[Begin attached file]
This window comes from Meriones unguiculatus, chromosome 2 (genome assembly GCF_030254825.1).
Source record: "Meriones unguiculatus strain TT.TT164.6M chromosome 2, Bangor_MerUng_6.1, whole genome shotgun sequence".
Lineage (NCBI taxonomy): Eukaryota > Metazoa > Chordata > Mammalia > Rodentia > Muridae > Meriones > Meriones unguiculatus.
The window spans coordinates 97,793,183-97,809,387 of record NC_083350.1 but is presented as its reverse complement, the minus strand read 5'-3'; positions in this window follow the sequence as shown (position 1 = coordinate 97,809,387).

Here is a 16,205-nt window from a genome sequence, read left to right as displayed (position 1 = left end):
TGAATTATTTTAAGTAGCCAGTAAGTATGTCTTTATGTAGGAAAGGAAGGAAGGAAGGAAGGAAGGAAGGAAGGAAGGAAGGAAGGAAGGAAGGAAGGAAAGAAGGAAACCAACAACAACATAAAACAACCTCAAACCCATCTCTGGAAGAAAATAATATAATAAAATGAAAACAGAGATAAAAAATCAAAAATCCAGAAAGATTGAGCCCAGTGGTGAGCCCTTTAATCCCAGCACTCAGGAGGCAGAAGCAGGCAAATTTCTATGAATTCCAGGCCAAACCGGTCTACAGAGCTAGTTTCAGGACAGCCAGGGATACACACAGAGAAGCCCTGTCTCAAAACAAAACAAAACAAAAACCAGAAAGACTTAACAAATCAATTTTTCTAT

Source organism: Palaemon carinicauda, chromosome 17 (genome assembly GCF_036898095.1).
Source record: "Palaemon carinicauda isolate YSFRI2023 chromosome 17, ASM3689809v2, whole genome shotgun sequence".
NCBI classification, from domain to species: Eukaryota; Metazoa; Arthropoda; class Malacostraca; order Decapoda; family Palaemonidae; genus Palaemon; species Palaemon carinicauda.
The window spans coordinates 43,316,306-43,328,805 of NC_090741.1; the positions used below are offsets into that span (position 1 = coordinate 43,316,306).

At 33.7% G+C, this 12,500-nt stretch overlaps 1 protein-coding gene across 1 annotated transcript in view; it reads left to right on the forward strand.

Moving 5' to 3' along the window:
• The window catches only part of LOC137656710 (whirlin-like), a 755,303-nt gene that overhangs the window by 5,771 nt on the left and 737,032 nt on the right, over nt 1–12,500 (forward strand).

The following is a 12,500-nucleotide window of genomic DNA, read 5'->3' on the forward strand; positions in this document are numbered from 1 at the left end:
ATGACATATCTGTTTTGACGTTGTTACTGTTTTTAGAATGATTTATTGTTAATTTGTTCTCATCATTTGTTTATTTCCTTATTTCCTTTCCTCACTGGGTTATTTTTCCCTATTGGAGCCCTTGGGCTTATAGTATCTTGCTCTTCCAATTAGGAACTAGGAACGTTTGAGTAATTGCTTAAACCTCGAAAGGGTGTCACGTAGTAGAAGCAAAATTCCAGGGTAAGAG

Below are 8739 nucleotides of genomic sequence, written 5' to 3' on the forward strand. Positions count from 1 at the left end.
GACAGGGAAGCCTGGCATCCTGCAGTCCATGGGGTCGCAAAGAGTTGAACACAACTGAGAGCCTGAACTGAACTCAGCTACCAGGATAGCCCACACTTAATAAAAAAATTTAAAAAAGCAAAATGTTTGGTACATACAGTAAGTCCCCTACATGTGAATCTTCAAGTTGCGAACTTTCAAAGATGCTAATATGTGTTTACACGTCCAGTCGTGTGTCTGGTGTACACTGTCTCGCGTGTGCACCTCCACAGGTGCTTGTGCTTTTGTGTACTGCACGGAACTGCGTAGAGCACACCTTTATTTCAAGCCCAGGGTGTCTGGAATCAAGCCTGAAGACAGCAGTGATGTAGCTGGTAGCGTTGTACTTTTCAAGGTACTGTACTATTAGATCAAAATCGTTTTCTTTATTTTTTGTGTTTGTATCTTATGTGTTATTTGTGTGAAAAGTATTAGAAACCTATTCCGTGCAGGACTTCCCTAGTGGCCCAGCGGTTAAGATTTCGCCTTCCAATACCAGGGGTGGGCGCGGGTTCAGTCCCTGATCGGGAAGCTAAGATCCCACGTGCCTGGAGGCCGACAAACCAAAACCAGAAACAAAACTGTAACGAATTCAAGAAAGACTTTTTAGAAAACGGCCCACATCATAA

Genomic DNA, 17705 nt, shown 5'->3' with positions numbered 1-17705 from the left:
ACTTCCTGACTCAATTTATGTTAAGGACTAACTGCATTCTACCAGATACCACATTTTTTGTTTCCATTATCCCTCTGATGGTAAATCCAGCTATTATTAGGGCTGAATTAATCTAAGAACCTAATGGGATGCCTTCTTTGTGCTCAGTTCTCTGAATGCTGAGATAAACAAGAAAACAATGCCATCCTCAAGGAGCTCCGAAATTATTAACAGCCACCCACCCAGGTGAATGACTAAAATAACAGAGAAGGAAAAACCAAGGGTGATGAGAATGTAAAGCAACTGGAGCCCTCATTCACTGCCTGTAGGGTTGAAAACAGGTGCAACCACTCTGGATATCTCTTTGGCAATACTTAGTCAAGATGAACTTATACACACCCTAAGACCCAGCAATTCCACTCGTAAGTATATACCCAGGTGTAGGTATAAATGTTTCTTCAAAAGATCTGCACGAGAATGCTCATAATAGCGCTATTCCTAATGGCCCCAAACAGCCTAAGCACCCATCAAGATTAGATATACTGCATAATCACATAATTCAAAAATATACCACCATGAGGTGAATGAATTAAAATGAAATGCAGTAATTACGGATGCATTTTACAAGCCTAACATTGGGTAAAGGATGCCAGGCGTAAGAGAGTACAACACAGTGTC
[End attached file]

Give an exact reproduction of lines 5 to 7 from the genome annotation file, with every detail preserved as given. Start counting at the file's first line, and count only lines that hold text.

Here is a 16,205-nt window from a genome sequence, read left to right as displayed (position 1 = left end):
TGAATTATTTTAAGTAGCCAGTAAGTATGTCTTTATGTAGGAAAGGAAGGAAGGAAGGAAGGAAGGAAGGAAGGAAGGAAGGAAGGAAGGAAGGAAGGAAAGAAGGAAACCAACAACAACATAAAACAACCTCAAACCCATCTCTGGAAGAAAATAATATAATAAAATGAAAACAGAGATAAAAAATCAAAAATCCAGAAAGATTGAGCCCAGTGGTGAGCCCTTTAATCCCAGCACTCAGGAGGCAGAAGCAGGCAAATTTCTATGAATTCCAGGCCAAACCGGTCTACAGAGCTAGTTTCAGGACAGCCAGGGATACACACAGAGAAGCCCTGTCTCAAAACAAAACAAAACAAAAACCAGAAAGACTTAACAAATCAATTTTTCTAT

Source organism: Palaemon carinicauda, chromosome 17 (genome assembly GCF_036898095.1).